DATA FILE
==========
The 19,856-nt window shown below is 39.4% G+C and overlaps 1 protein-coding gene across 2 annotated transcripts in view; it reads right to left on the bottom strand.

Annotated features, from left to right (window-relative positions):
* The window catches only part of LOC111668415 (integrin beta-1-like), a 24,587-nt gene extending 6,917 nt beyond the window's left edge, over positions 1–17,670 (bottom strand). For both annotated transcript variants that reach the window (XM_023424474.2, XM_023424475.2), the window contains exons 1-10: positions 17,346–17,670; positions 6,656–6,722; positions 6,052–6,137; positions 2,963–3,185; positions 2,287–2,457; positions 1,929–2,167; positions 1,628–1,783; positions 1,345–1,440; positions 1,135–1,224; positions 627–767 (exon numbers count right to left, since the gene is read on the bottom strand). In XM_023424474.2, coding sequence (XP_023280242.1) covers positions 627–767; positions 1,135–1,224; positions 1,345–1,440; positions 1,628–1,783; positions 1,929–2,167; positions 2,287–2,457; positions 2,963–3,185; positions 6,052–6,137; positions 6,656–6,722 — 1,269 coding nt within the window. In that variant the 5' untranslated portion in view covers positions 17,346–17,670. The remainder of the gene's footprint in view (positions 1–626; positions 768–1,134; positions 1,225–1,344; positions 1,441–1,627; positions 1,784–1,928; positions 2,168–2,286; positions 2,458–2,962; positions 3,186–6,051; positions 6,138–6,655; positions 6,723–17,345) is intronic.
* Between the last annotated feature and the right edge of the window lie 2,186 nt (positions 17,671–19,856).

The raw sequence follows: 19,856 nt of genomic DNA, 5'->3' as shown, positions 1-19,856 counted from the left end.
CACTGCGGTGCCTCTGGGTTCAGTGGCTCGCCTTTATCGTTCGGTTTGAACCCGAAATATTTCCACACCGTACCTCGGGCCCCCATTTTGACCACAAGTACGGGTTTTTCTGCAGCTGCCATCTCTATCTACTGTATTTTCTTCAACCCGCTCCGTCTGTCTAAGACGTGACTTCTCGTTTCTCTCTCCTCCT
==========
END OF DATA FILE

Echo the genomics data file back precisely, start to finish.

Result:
The 19,856-nt window shown below is 39.4% G+C and overlaps 1 protein-coding gene across 2 annotated transcripts in view; it reads right to left on the bottom strand.

Annotated features, from left to right (window-relative positions):
* The window catches only part of LOC111668415 (integrin beta-1-like), a 24,587-nt gene extending 6,917 nt beyond the window's left edge, over positions 1–17,670 (bottom strand). For both annotated transcript variants that reach the window (XM_023424474.2, XM_023424475.2), the window contains exons 1-10: positions 17,346–17,670; positions 6,656–6,722; positions 6,052–6,137; positions 2,963–3,185; positions 2,287–2,457; positions 1,929–2,167; positions 1,628–1,783; positions 1,345–1,440; positions 1,135–1,224; positions 627–767 (exon numbers count right to left, since the gene is read on the bottom strand). In XM_023424474.2, coding sequence (XP_023280242.1) covers positions 627–767; positions 1,135–1,224; positions 1,345–1,440; positions 1,628–1,783; positions 1,929–2,167; positions 2,287–2,457; positions 2,963–3,185; positions 6,052–6,137; positions 6,656–6,722 — 1,269 coding nt within the window. In that variant the 5' untranslated portion in view covers positions 17,346–17,670. The remainder of the gene's footprint in view (positions 1–626; positions 768–1,134; positions 1,225–1,344; positions 1,441–1,627; positions 1,784–1,928; positions 2,168–2,286; positions 2,458–2,962; positions 3,186–6,051; positions 6,138–6,655; positions 6,723–17,345) is intronic.
* Between the last annotated feature and the right edge of the window lie 2,186 nt (positions 17,671–19,856).

The raw sequence follows: 19,856 nt of genomic DNA, 5'->3' as shown, positions 1-19,856 counted from the left end.
CACTGCGGTGCCTCTGGGTTCAGTGGCTCGCCTTTATCGTTCGGTTTGAACCCGAAATATTTCCACACCGTACCTCGGGCCCCCATTTTGACCACAAGTACGGGTTTTTCTGCAGCTGCCATCTCTATCTACTGTATTTTCTTCAACCCGCTCCGTCTGTCTAAGACGTGACTTCTCGTTTCTCTCTCCTCCT